San Bernardino Daily Sun (May 29, 1941)
DISNEY STUDIO PICKET LINE MAY INCLUDE ALL HOUSES SHOWING CARTOONS
Guild claims majority of chew signed
Studio declares minority out, refuses to bargain until formal election held
Hollywood, May 28 (UP) –
American Federation of Labor officials today threatened to picket every theater showing Walt Disney films in a further effort to back up the strike of 450 cartoonists who demand that Disney recognize the Screen Cartoonist’s Guild (AFL) as their collective bargaining agent.
The guild called a strike at 6 a.m. today and union officials estimated that 450 of the studio’s 700 cartoonists were marching in the picket line.
The studio announced, however, that only 309 of Its entire personnel of 1,214 had failed to report to work. All cameramen, musicians and film cutters are at work as usual, a company spokesman said.
Police said no acts of violence had been reported when groups of non-striking employees entered the building to continue work on three films now in production.
George Bodle, attorney for the guild, said additional pressure in the form of a boycott would be brought to bear on the studios by placing the company’s productions on the AFL “unfair list.”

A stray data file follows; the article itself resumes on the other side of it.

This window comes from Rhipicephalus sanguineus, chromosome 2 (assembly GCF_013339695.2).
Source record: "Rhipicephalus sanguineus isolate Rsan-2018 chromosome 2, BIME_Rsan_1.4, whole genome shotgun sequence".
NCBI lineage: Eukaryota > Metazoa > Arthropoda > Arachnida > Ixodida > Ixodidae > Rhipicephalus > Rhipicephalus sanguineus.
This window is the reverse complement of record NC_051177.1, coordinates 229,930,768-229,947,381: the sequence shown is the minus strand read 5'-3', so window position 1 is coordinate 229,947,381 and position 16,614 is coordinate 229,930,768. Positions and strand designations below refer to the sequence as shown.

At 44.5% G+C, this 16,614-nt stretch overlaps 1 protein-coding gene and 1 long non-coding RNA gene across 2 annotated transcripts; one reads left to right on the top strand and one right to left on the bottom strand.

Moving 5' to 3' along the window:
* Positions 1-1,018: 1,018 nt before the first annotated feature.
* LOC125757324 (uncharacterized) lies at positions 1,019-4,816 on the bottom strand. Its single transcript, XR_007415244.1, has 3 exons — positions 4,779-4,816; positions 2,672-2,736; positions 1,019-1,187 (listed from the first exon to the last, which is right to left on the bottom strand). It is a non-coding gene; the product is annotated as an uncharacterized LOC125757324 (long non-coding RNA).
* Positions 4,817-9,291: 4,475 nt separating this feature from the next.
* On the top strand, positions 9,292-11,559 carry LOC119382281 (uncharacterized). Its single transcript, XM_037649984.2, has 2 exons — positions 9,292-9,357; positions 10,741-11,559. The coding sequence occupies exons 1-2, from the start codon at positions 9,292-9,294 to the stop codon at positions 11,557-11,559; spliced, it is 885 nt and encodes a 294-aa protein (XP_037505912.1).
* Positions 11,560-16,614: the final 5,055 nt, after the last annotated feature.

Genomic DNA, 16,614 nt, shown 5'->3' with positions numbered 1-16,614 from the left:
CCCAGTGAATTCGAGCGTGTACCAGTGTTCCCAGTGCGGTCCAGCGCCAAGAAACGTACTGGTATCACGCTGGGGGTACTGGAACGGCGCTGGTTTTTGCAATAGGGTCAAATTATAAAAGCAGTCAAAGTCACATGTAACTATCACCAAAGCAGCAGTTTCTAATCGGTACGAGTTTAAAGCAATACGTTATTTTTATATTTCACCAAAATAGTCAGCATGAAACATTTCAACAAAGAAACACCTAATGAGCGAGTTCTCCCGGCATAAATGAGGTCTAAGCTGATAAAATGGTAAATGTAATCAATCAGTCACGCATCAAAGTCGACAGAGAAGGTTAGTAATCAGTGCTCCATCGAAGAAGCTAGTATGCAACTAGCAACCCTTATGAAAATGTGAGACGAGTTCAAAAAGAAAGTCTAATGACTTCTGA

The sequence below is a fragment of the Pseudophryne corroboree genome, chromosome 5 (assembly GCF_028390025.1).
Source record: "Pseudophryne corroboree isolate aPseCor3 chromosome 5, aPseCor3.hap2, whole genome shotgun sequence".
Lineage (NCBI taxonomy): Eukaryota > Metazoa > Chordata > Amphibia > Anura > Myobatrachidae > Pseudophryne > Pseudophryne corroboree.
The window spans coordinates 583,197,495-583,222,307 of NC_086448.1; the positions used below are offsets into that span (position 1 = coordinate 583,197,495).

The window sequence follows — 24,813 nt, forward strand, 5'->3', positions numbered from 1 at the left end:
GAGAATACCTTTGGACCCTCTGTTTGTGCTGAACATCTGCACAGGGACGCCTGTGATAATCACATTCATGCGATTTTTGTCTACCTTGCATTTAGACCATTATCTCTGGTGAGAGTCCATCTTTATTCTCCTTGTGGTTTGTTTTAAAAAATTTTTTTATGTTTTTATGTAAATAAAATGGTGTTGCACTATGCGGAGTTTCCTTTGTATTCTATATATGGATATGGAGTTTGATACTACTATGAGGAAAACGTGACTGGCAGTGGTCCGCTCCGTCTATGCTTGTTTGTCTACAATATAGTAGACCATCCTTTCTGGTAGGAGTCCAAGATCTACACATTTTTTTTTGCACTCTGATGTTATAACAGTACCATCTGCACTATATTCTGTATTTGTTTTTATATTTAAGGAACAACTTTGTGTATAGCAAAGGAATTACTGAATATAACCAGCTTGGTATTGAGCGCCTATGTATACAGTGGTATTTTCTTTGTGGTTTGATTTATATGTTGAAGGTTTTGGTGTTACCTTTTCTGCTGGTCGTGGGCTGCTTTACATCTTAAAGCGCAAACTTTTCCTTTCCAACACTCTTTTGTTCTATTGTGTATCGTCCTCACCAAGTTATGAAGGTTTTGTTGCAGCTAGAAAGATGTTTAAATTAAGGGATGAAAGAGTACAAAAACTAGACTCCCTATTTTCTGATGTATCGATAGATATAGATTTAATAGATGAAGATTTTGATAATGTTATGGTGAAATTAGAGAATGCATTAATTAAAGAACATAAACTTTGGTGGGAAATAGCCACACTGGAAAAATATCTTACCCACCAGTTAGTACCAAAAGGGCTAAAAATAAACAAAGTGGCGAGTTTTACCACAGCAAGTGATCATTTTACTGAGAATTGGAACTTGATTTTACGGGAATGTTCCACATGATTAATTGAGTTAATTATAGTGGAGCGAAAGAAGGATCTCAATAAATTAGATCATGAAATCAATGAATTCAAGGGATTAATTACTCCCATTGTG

Unless the Screen Cartoonist’s Guild is recognized and five union officials reinstated, picket lines will be established in front of every theater showing Disney films.
He charged that the five officials of the guild were discharged because of union activity.
Bodle predicted the studio would close by the end of the day because of labor shortage.
The studio remained open, despite the picket line, and Disney said he would provide “adequate” protection to all who wanted to continue working.
The strike was expected to hamper production of three cartoon movies now being made.
Walter B. Spreckels, former regional director of the National Labor Relations Board who now is labor relations counselor for the studio, said Disney would not capitulate nor make any overtures toward stopping the strike.
We want the labor board to determine the bargaining agent by an authorized election. Mr. Disney is willing to recognize any union that can win an election.
The guild charged that Disney refused to recognize a labor board order to negotiate with the guild and cease relations with the American Society of Screen Cartoonists, an independent union which the guild claims is dominated by Disney.
Disney promised “full and adequate protection” to all employes who wish to continue working. He said the studios would remain open and that he would supplement authorities with “whatever numbers may be necessary to provide protection.”
Herb Sorrell, organizer of the guild, said a labor board hearing had just concluded which outlawed the independent Society of Screen Cartoonists. He claimed therefore no election need be held because:
…we already have a clear majority.